Many major Russian dissidents are based in Russia, and, as another excellent example, Russia’s pride and joy… Anna Chapman… well, her last name is British due to marriage with a British citizen.

Speculation aside, my only point is to note how appearances can be deceiving when individuals are accidentally appearing to let slip bona fides.

Back to the point, world history is full of examples of corrupt politicians. Being entirely ignorant of any such corruption is being entirely ignorant of global politics. While I can not get into detail on case history of British exposures and institutionalized crimes, I am sure others more learned in that nation’s particular area most certainly can.

I can rattle off lists, however, of criminals in British’s secret services, however, as many of those stories are quite mainstream. Kim Philby is one example there, as well as the rest of the “Cambridge Five”. But there are quite a number of other astonishing examples of criminals who, for pay or ideaology (another form of pay), betrayed their nation and their official capacities.

Thank you.


Andrew Wallace May 1, 2015 11:32 PM

Jonas Silver,

There are no criminals within British security establishment. Any that are would be noticed and asked to leave the Service.

As mentioned already criminals do exist on the borderline within the establishment to Service as a pointer of blackmail and other influences.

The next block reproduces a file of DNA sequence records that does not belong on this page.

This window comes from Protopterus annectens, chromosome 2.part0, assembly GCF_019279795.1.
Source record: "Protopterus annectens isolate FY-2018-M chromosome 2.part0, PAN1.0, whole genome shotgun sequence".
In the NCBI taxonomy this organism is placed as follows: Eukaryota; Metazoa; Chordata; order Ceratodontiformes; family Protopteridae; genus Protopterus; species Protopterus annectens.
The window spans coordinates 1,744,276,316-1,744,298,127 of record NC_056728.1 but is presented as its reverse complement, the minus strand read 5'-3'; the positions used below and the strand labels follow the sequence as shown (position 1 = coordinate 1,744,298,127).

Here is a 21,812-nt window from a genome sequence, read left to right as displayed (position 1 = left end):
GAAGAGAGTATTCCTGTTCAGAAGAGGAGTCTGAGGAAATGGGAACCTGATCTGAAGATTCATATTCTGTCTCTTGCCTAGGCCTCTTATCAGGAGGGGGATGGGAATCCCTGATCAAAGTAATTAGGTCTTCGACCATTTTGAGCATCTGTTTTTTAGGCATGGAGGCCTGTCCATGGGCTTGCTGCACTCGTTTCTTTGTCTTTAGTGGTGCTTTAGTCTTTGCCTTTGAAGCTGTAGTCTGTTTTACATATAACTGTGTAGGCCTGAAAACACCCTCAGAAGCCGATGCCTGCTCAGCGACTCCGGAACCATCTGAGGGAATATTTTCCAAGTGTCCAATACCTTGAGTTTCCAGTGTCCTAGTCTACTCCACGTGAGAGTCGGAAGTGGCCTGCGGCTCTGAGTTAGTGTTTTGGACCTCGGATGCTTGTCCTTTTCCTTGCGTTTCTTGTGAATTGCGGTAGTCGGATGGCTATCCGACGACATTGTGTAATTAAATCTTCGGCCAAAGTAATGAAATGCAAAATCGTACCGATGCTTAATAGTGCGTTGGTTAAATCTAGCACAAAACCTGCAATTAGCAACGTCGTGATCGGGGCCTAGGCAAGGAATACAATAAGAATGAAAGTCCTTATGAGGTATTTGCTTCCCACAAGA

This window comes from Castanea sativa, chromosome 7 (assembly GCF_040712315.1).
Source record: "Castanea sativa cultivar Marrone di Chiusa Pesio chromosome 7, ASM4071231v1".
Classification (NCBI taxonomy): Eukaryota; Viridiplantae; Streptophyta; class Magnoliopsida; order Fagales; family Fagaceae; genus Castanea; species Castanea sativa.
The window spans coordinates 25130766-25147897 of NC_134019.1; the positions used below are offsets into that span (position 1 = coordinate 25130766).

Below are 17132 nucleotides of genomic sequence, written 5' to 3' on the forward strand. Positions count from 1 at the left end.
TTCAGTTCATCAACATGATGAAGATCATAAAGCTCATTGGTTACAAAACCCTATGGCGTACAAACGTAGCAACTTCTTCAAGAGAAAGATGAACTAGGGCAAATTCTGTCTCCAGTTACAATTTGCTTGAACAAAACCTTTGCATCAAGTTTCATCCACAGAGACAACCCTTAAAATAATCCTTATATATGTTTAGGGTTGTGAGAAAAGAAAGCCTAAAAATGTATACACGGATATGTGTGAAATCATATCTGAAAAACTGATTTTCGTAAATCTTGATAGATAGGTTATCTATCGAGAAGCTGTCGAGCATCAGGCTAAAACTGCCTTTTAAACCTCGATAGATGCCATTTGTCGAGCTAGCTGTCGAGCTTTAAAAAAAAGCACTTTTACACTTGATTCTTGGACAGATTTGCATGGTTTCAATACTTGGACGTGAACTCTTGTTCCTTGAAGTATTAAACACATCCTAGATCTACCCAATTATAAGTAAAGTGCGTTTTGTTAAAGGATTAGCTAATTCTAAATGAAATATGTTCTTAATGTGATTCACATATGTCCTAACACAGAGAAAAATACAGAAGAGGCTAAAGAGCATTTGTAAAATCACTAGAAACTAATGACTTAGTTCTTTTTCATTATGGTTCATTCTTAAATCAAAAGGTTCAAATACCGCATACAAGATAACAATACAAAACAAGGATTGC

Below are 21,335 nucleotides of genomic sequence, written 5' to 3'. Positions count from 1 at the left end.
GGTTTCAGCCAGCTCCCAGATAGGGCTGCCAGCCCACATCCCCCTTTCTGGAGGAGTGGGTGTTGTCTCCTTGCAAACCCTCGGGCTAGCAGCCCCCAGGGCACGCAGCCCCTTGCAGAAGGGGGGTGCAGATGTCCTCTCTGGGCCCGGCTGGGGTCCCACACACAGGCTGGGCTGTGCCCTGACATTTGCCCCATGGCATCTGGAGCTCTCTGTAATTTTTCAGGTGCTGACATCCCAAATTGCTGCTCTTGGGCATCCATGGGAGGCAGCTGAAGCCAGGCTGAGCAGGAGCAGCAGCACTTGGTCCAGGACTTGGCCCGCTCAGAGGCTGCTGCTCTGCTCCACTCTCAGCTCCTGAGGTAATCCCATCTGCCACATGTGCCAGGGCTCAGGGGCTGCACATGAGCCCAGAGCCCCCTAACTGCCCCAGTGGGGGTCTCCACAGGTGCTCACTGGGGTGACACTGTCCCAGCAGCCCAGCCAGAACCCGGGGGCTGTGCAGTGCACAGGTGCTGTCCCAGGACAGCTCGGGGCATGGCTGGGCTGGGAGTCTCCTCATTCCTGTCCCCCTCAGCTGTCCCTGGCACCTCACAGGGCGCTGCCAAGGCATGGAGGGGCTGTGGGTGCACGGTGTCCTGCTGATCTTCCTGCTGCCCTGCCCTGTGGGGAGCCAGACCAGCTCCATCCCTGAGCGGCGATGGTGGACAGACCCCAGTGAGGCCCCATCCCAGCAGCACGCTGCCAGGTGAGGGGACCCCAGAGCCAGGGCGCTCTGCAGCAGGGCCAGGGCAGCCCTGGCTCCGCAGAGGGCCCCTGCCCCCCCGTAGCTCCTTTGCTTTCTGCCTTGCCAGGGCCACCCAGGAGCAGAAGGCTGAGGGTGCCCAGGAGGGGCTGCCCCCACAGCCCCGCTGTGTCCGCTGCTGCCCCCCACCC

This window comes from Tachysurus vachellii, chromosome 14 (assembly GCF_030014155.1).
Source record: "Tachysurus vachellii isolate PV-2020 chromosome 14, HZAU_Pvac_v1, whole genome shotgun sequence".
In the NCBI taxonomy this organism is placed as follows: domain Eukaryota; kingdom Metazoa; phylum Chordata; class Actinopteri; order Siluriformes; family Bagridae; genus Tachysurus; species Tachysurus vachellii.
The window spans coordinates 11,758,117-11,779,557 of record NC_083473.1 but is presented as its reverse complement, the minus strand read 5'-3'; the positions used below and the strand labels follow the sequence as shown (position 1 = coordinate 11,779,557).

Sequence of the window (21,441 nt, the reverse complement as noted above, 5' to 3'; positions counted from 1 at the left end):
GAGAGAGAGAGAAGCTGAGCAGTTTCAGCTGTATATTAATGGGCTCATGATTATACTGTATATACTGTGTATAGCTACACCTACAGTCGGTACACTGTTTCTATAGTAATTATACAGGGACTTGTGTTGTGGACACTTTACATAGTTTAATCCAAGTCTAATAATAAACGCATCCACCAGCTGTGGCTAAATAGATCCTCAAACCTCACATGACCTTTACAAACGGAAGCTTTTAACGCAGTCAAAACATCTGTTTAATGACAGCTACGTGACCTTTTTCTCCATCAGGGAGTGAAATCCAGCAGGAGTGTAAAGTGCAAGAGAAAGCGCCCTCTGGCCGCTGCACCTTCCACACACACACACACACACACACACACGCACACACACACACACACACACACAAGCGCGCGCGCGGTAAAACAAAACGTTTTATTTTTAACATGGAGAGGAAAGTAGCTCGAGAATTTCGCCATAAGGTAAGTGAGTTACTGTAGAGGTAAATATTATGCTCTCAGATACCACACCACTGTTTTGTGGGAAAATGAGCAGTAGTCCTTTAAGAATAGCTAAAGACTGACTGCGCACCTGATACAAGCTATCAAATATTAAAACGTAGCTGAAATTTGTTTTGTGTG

Anyone within the Service found to be interacting with criminals even accidentally is asked to leave.

If the Service wish criminals to be spoken with that is performed via Special Branch and not the security establishment.


Jonas Silver May 1, 2015 11:55 PM

@Andrew Wallace

I really have no comment there. I have contacts, or individuals I have socialized with, in the British establishment. One of them worked in the SBS. Anyone privy to my resume would note that there are obvious conjunctions with their family and my own path. I will not disclose that here, however.

I have probably brushed up with the Met Police, or Scotland Yard, or however that system works there. At one juncture in my career, an official made a mistake of visiting my linkedin while logged in with their official account. I have also had a few contacts who at least claim to be based in England.

One of these has attempted to duplicate a high school contact of mine whose general appearance was not difficult to find, as that information has been made available, but private details were not.

Of course, investigations by lower rung employees are normal in my line of work and dealt with typically in very indirect ways.